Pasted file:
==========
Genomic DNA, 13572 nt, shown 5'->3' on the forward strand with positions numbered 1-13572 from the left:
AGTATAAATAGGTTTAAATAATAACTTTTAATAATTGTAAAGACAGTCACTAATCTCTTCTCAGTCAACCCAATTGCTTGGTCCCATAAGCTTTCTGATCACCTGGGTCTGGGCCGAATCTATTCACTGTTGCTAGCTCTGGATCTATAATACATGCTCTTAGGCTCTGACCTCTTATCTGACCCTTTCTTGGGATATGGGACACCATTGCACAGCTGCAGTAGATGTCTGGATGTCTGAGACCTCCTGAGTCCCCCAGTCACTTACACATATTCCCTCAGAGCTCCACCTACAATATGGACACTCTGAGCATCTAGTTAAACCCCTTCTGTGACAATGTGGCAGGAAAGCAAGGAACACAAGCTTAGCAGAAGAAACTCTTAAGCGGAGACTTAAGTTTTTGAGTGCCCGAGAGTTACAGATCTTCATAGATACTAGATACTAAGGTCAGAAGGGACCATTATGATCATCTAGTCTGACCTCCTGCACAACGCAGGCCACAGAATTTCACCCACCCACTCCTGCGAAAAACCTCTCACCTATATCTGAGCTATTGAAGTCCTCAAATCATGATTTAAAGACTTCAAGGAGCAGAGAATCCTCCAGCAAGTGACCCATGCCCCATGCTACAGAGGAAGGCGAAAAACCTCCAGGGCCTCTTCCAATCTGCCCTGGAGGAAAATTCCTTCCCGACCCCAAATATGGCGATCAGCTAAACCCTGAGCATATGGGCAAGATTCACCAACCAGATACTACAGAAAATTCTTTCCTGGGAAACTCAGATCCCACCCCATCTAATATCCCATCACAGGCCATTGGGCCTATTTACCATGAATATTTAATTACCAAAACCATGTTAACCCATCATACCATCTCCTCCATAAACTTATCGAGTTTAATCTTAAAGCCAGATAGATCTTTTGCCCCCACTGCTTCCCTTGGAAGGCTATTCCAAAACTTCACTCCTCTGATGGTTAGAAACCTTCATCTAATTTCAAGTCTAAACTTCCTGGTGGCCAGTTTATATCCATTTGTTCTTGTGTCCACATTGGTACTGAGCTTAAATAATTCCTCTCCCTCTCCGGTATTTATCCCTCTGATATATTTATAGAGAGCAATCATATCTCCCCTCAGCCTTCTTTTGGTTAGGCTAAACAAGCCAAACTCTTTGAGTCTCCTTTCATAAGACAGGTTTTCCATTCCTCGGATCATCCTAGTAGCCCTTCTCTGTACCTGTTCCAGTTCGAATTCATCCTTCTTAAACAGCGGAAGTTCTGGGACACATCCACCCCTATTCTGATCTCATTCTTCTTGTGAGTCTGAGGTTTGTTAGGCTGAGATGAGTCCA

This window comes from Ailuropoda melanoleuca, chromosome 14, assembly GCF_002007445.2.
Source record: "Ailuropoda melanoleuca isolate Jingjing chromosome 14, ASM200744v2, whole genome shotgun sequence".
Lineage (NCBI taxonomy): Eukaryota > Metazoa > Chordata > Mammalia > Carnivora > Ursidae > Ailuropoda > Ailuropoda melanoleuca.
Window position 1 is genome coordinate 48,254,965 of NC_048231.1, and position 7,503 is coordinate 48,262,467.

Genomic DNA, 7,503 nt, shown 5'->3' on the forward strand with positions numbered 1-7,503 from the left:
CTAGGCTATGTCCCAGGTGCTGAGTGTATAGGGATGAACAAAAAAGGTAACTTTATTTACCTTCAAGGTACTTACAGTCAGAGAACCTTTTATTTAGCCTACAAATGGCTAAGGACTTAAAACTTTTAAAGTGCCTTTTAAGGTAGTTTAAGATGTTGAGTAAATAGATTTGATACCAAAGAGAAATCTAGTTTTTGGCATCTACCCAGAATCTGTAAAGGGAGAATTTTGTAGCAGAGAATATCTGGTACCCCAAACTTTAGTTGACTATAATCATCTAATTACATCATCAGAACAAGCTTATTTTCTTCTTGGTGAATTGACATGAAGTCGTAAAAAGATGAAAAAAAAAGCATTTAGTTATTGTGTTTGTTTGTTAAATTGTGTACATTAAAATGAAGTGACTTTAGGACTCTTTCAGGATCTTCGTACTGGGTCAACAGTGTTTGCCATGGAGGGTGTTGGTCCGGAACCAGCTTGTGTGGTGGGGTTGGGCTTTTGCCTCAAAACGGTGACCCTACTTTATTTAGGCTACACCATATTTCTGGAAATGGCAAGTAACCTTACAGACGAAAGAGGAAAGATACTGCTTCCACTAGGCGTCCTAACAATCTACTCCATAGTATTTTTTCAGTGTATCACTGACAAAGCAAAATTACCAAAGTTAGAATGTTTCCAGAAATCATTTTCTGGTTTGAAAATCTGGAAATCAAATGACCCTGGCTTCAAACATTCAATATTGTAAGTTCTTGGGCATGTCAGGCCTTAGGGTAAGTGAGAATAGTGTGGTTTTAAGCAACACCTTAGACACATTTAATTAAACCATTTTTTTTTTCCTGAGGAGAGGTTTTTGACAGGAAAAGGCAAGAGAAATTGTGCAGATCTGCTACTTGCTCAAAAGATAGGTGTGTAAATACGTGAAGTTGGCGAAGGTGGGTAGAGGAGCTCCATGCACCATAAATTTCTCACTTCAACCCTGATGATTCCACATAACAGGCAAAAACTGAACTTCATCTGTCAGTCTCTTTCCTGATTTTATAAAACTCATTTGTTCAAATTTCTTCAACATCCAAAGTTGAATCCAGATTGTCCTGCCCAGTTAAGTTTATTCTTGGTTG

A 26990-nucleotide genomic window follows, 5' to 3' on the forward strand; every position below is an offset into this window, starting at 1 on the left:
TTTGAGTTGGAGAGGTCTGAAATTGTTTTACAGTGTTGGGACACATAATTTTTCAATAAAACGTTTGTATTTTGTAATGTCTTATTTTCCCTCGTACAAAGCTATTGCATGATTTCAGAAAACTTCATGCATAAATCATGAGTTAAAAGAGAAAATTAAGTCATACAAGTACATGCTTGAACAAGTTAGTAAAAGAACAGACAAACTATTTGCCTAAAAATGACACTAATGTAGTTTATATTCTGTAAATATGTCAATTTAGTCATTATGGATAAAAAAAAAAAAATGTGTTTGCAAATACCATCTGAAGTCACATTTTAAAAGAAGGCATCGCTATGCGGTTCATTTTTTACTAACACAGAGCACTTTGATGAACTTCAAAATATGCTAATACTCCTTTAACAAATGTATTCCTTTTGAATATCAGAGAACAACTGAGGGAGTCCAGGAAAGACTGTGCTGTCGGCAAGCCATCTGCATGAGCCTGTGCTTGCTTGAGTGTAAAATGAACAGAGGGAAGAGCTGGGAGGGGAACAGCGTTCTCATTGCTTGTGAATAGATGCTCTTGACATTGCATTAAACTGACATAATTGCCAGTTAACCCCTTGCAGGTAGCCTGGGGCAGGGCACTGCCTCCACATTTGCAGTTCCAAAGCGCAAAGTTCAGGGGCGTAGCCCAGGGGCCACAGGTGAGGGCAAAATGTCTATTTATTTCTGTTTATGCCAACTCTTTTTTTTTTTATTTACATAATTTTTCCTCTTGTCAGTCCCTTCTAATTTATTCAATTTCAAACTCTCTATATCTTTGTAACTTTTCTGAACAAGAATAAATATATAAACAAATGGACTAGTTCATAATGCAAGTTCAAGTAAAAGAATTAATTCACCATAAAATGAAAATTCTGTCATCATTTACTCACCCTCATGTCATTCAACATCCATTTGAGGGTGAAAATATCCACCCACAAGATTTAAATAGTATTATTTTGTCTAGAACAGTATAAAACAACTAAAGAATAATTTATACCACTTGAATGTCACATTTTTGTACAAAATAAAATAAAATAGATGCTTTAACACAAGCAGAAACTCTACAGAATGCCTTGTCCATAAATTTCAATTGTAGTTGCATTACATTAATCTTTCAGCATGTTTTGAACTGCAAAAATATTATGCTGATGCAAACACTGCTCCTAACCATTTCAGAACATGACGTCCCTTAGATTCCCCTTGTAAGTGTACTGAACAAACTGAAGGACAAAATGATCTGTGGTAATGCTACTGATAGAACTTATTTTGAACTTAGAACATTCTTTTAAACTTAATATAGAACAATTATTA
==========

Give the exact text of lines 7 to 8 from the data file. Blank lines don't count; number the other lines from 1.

Genomic DNA, 7,503 nt, shown 5'->3' on the forward strand with positions numbered 1-7,503 from the left:
CTAGGCTATGTCCCAGGTGCTGAGTGTATAGGGATGAACAAAAAAGGTAACTTTATTTACCTTCAAGGTACTTACAGTCAGAGAACCTTTTATTTAGCCTACAAATGGCTAAGGACTTAAAACTTTTAAAGTGCCTTTTAAGGTAGTTTAAGATGTTGAGTAAATAGATTTGATACCAAAGAGAAATCTAGTTTTTGGCATCTACCCAGAATCTGTAAAGGGAGAATTTTGTAGCAGAGAATATCTGGTACCCCAAACTTTAGTTGACTATAATCATCTAATTACATCATCAGAACAAGCTTATTTTCTTCTTGGTGAATTGACATGAAGTCGTAAAAAGATGAAAAAAAAAGCATTTAGTTATTGTGTTTGTTTGTTAAATTGTGTACATTAAAATGAAGTGACTTTAGGACTCTTTCAGGATCTTCGTACTGGGTCAACAGTGTTTGCCATGGAGGGTGTTGGTCCGGAACCAGCTTGTGTGGTGGGGTTGGGCTTTTGCCTCAAAACGGTGACCCTACTTTATTTAGGCTACACCATATTTCTGGAAATGGCAAGTAACCTTACAGACGAAAGAGGAAAGATACTGCTTCCACTAGGCGTCCTAACAATCTACTCCATAGTATTTTTTCAGTGTATCACTGACAAAGCAAAATTACCAAAGTTAGAATGTTTCCAGAAATCATTTTCTGGTTTGAAAATCTGGAAATCAAATGACCCTGGCTTCAAACATTCAATATTGTAAGTTCTTGGGCATGTCAGGCCTTAGGGTAAGTGAGAATAGTGTGGTTTTAAGCAACACCTTAGACACATTTAATTAAACCATTTTTTTTTTCCTGAGGAGAGGTTTTTGACAGGAAAAGGCAAGAGAAATTGTGCAGATCTGCTACTTGCTCAAAAGATAGGTGTGTAAATACGTGAAGTTGGCGAAGGTGGGTAGAGGAGCTCCATGCACCATAAATTTCTCACTTCAACCCTGATGATTCCACATAACAGGCAAAAACTGAACTTCATCTGTCAGTCTCTTTCCTGATTTTATAAAACTCATTTGTTCAAATTTCTTCAACATCCAAAGTTGAATCCAGATTGTCCTGCCCAGTTAAGTTTATTCTTGGTTG